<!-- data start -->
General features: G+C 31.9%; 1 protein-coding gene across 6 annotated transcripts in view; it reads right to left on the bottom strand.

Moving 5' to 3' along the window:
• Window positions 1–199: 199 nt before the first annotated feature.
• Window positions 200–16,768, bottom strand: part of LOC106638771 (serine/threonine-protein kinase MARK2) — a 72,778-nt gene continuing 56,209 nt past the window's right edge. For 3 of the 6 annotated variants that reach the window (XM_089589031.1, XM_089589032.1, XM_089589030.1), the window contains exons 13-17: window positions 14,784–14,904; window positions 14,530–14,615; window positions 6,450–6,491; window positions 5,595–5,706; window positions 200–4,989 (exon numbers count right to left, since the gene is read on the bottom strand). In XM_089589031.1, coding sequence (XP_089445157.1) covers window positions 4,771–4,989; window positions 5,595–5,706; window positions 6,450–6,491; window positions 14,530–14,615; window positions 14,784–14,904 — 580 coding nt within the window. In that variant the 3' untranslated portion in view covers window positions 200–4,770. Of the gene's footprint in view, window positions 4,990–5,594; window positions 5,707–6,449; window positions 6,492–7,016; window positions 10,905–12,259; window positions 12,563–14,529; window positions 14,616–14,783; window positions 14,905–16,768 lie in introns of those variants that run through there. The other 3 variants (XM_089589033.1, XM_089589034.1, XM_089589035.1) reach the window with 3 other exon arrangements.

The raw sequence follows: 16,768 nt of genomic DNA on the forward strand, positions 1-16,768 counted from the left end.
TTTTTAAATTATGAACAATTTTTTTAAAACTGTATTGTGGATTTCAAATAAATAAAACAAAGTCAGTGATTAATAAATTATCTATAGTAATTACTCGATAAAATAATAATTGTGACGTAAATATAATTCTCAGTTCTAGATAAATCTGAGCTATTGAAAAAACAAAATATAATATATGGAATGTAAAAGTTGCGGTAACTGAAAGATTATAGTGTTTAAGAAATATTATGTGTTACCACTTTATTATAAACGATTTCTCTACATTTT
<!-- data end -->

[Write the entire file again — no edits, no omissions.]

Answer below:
General features: G+C 31.9%; 1 protein-coding gene across 6 annotated transcripts in view; it reads right to left on the bottom strand.

Moving 5' to 3' along the window:
• Window positions 1–199: 199 nt before the first annotated feature.
• Window positions 200–16,768, bottom strand: part of LOC106638771 (serine/threonine-protein kinase MARK2) — a 72,778-nt gene continuing 56,209 nt past the window's right edge. For 3 of the 6 annotated variants that reach the window (XM_089589031.1, XM_089589032.1, XM_089589030.1), the window contains exons 13-17: window positions 14,784–14,904; window positions 14,530–14,615; window positions 6,450–6,491; window positions 5,595–5,706; window positions 200–4,989 (exon numbers count right to left, since the gene is read on the bottom strand). In XM_089589031.1, coding sequence (XP_089445157.1) covers window positions 4,771–4,989; window positions 5,595–5,706; window positions 6,450–6,491; window positions 14,530–14,615; window positions 14,784–14,904 — 580 coding nt within the window. In that variant the 3' untranslated portion in view covers window positions 200–4,770. Of the gene's footprint in view, window positions 4,990–5,594; window positions 5,707–6,449; window positions 6,492–7,016; window positions 10,905–12,259; window positions 12,563–14,529; window positions 14,616–14,783; window positions 14,905–16,768 lie in introns of those variants that run through there. The other 3 variants (XM_089589033.1, XM_089589034.1, XM_089589035.1) reach the window with 3 other exon arrangements.

The raw sequence follows: 16,768 nt of genomic DNA on the forward strand, positions 1-16,768 counted from the left end.
TTTTTAAATTATGAACAATTTTTTTAAAACTGTATTGTGGATTTCAAATAAATAAAACAAAGTCAGTGATTAATAAATTATCTATAGTAATTACTCGATAAAATAATAATTGTGACGTAAATATAATTCTCAGTTCTAGATAAATCTGAGCTATTGAAAAAACAAAATATAATATATGGAATGTAAAAGTTGCGGTAACTGAAAGATTATAGTGTTTAAGAAATATTATGTGTTACCACTTTATTATAAACGATTTCTCTACATTTT